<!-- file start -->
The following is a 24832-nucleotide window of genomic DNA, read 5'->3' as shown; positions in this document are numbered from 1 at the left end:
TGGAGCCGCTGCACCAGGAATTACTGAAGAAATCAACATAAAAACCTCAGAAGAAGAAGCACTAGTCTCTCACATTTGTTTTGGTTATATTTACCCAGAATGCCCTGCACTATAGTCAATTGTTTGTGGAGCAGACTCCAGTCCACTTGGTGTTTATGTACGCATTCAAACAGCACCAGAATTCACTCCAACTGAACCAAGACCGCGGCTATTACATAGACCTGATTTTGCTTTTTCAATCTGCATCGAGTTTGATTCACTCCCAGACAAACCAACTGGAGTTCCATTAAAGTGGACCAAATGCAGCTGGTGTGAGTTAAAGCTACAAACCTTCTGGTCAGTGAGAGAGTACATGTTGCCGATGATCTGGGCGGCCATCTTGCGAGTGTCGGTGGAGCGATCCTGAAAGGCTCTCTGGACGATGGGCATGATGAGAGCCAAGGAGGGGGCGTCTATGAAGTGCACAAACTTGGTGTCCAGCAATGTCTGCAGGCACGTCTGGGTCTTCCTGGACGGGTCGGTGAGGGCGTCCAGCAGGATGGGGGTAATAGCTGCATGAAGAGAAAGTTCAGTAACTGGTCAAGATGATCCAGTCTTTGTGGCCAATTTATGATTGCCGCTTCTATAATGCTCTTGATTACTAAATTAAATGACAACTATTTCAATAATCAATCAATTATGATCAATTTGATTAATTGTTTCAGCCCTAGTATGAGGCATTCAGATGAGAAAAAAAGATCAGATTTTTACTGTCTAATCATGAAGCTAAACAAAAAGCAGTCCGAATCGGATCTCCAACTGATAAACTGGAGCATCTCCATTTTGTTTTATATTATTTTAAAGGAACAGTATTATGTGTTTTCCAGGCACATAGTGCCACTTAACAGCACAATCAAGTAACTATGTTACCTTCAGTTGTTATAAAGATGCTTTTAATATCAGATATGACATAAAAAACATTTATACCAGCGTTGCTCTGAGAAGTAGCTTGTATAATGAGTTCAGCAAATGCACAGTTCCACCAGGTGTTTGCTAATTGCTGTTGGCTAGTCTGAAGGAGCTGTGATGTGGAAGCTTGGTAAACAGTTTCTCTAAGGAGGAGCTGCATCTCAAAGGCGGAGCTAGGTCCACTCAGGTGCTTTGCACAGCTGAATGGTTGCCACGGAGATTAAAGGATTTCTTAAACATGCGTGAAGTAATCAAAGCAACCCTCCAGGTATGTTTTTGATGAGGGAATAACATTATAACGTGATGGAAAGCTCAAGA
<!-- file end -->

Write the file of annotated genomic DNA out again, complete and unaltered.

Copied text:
The following is a 24832-nucleotide window of genomic DNA, read 5'->3' as shown; positions in this document are numbered from 1 at the left end:
TGGAGCCGCTGCACCAGGAATTACTGAAGAAATCAACATAAAAACCTCAGAAGAAGAAGCACTAGTCTCTCACATTTGTTTTGGTTATATTTACCCAGAATGCCCTGCACTATAGTCAATTGTTTGTGGAGCAGACTCCAGTCCACTTGGTGTTTATGTACGCATTCAAACAGCACCAGAATTCACTCCAACTGAACCAAGACCGCGGCTATTACATAGACCTGATTTTGCTTTTTCAATCTGCATCGAGTTTGATTCACTCCCAGACAAACCAACTGGAGTTCCATTAAAGTGGACCAAATGCAGCTGGTGTGAGTTAAAGCTACAAACCTTCTGGTCAGTGAGAGAGTACATGTTGCCGATGATCTGGGCGGCCATCTTGCGAGTGTCGGTGGAGCGATCCTGAAAGGCTCTCTGGACGATGGGCATGATGAGAGCCAAGGAGGGGGCGTCTATGAAGTGCACAAACTTGGTGTCCAGCAATGTCTGCAGGCACGTCTGGGTCTTCCTGGACGGGTCGGTGAGGGCGTCCAGCAGGATGGGGGTAATAGCTGCATGAAGAGAAAGTTCAGTAACTGGTCAAGATGATCCAGTCTTTGTGGCCAATTTATGATTGCCGCTTCTATAATGCTCTTGATTACTAAATTAAATGACAACTATTTCAATAATCAATCAATTATGATCAATTTGATTAATTGTTTCAGCCCTAGTATGAGGCATTCAGATGAGAAAAAAAGATCAGATTTTTACTGTCTAATCATGAAGCTAAACAAAAAGCAGTCCGAATCGGATCTCCAACTGATAAACTGGAGCATCTCCATTTTGTTTTATATTATTTTAAAGGAACAGTATTATGTGTTTTCCAGGCACATAGTGCCACTTAACAGCACAATCAAGTAACTATGTTACCTTCAGTTGTTATAAAGATGCTTTTAATATCAGATATGACATAAAAAACATTTATACCAGCGTTGCTCTGAGAAGTAGCTTGTATAATGAGTTCAGCAAATGCACAGTTCCACCAGGTGTTTGCTAATTGCTGTTGGCTAGTCTGAAGGAGCTGTGATGTGGAAGCTTGGTAAACAGTTTCTCTAAGGAGGAGCTGCATCTCAAAGGCGGAGCTAGGTCCACTCAGGTGCTTTGCACAGCTGAATGGTTGCCACGGAGATTAAAGGATTTCTTAAACATGCGTGAAGTAATCAAAGCAACCCTCCAGGTATGTTTTTGATGAGGGAATAACATTATAACGTGATGGAAAGCTCAAGA